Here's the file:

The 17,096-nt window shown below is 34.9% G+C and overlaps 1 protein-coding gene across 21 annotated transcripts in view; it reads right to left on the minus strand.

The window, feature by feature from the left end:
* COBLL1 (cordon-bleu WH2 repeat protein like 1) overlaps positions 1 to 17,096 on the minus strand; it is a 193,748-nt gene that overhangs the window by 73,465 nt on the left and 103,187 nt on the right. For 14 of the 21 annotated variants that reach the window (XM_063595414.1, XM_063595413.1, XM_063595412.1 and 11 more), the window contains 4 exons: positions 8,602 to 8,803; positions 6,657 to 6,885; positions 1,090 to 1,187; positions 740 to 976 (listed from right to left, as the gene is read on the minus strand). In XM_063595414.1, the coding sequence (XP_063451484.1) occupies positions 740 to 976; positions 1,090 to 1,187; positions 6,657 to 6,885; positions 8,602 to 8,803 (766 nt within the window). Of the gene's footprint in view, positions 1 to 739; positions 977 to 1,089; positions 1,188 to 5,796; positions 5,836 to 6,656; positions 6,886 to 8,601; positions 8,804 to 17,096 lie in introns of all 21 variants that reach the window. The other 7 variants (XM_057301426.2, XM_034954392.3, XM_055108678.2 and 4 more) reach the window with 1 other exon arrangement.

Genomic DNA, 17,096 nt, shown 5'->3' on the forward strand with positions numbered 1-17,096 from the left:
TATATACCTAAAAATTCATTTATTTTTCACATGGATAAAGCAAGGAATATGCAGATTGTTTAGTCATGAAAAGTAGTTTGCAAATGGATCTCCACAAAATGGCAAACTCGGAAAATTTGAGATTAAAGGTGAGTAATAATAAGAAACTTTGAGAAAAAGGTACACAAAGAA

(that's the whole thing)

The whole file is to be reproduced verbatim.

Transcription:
The 17,096-nt window shown below is 34.9% G+C and overlaps 1 protein-coding gene across 21 annotated transcripts in view; it reads right to left on the minus strand.

The window, feature by feature from the left end:
* COBLL1 (cordon-bleu WH2 repeat protein like 1) overlaps positions 1 to 17,096 on the minus strand; it is a 193,748-nt gene that overhangs the window by 73,465 nt on the left and 103,187 nt on the right. For 14 of the 21 annotated variants that reach the window (XM_063595414.1, XM_063595413.1, XM_063595412.1 and 11 more), the window contains 4 exons: positions 8,602 to 8,803; positions 6,657 to 6,885; positions 1,090 to 1,187; positions 740 to 976 (listed from right to left, as the gene is read on the minus strand). In XM_063595414.1, the coding sequence (XP_063451484.1) occupies positions 740 to 976; positions 1,090 to 1,187; positions 6,657 to 6,885; positions 8,602 to 8,803 (766 nt within the window). Of the gene's footprint in view, positions 1 to 739; positions 977 to 1,089; positions 1,188 to 5,796; positions 5,836 to 6,656; positions 6,886 to 8,601; positions 8,804 to 17,096 lie in introns of all 21 variants that reach the window. The other 7 variants (XM_057301426.2, XM_034954392.3, XM_055108678.2 and 4 more) reach the window with 1 other exon arrangement.

Genomic DNA, 17,096 nt, shown 5'->3' on the forward strand with positions numbered 1-17,096 from the left:
TATATACCTAAAAATTCATTTATTTTTCACATGGATAAAGCAAGGAATATGCAGATTGTTTAGTCATGAAAAGTAGTTTGCAAATGGATCTCCACAAAATGGCAAACTCGGAAAATTTGAGATTAAAGGTGAGTAATAATAAGAAACTTTGAGAAAAAGGTACACAAAGAA